by Janet Kenny
A miniature conch lay on the sand
where sea and land confuse. My hand
reached to possess the shell. Desire
to own the pink and sepia cone
made me a fool. I was all greed.
The setting sun expressed my fire.
I watched the shell advance, recede.
I had to have that shell or die.
No substitute could please my eye.
A sort of madness made me want
the shell to hoard, protect and flaunt.
No art collector could have grown
more avaricious. Look! The sea
produced this wonder just for me.
A soft grey body poked its head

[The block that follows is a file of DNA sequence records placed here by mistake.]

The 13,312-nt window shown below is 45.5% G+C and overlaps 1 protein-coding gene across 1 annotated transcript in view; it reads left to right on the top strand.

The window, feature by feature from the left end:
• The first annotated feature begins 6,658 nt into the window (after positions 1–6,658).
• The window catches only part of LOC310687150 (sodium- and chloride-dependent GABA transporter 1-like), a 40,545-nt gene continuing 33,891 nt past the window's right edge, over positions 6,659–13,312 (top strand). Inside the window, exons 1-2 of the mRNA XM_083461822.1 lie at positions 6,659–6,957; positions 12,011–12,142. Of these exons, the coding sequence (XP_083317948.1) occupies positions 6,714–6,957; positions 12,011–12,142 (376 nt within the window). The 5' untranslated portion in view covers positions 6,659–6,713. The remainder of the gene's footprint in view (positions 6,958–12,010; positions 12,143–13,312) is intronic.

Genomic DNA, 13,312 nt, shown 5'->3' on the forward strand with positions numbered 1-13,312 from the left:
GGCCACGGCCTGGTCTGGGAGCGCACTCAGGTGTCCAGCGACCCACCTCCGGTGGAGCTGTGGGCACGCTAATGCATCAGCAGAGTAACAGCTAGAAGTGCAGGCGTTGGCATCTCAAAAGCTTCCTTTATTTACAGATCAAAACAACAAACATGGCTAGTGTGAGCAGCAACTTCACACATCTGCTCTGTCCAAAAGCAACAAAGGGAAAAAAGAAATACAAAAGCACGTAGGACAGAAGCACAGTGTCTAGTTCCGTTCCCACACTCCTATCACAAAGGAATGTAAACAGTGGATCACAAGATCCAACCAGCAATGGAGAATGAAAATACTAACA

out of the shell and waved a sting.
A finely formed vindictive thing.
I washed the creature when a wave
reclaimed the shell in sandy clouds.
The stinger had retained its house.
Which of us did the water save?
I from venom, the snail from me.
And in a way we both were free.
Blind to the depths we cannot see
we look elsewhere for mystery.
Uncanny how the beach, as sun
sinks in the sea when day is done,
sharpens our lives, made strange by light,
before finality of night.